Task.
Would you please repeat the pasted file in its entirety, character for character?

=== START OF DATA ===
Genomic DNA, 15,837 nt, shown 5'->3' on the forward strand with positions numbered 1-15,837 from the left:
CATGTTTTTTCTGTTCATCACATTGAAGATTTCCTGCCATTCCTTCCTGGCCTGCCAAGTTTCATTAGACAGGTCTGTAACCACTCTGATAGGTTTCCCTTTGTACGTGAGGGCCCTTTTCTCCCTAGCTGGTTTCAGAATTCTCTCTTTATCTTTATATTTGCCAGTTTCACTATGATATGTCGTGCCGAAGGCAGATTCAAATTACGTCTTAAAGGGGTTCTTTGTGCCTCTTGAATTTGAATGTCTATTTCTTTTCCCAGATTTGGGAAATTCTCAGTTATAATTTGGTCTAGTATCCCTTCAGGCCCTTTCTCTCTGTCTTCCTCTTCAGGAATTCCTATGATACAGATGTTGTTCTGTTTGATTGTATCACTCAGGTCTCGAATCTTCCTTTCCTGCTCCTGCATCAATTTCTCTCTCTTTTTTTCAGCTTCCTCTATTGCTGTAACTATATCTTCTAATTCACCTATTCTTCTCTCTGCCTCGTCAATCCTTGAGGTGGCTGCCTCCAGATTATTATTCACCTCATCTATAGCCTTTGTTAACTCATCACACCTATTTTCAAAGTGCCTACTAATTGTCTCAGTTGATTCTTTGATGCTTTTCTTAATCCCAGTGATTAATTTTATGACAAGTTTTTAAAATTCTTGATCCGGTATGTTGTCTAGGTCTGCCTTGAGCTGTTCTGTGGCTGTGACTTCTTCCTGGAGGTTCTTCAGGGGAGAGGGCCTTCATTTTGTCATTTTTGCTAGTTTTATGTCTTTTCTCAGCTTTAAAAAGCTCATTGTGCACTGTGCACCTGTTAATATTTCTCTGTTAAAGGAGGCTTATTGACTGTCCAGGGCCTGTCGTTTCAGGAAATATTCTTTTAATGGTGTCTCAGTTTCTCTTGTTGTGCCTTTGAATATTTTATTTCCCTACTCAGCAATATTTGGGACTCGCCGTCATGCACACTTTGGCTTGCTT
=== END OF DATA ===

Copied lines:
Genomic DNA, 15,837 nt, shown 5'->3' on the forward strand with positions numbered 1-15,837 from the left:
CATGTTTTTTCTGTTCATCACATTGAAGATTTCCTGCCATTCCTTCCTGGCCTGCCAAGTTTCATTAGACAGGTCTGTAACCACTCTGATAGGTTTCCCTTTGTACGTGAGGGCCCTTTTCTCCCTAGCTGGTTTCAGAATTCTCTCTTTATCTTTATATTTGCCAGTTTCACTATGATATGTCGTGCCGAAGGCAGATTCAAATTACGTCTTAAAGGGGTTCTTTGTGCCTCTTGAATTTGAATGTCTATTTCTTTTCCCAGATTTGGGAAATTCTCAGTTATAATTTGGTCTAGTATCCCTTCAGGCCCTTTCTCTCTGTCTTCCTCTTCAGGAATTCCTATGATACAGATGTTGTTCTGTTTGATTGTATCACTCAGGTCTCGAATCTTCCTTTCCTGCTCCTGCATCAATTTCTCTCTCTTTTTTTCAGCTTCCTCTATTGCTGTAACTATATCTTCTAATTCACCTATTCTTCTCTCTGCCTCGTCAATCCTTGAGGTGGCTGCCTCCAGATTATTATTCACCTCATCTATAGCCTTTGTTAACTCATCACACCTATTTTCAAAGTGCCTACTAATTGTCTCAGTTGATTCTTTGATGCTTTTCTTAATCCCAGTGATTAATTTTATGACAAGTTTTTAAAATTCTTGATCCGGTATGTTGTCTAGGTCTGCCTTGAGCTGTTCTGTGGCTGTGACTTCTTCCTGGAGGTTCTTCAGGGGAGAGGGCCTTCATTTTGTCATTTTTGCTAGTTTTATGTCTTTTCTCAGCTTTAAAAAGCTCATTGTGCACTGTGCACCTGTTAATATTTCTCTGTTAAAGGAGGCTTATTGACTGTCCAGGGCCTGTCGTTTCAGGAAATATTCTTTTAATGGTGTCTCAGTTTCTCTTGTTGTGCCTTTGAATATTTTATTTCCCTACTCAGCAATATTTGGGACTCGCCGTCATGCACACTTTGGCTTGCTT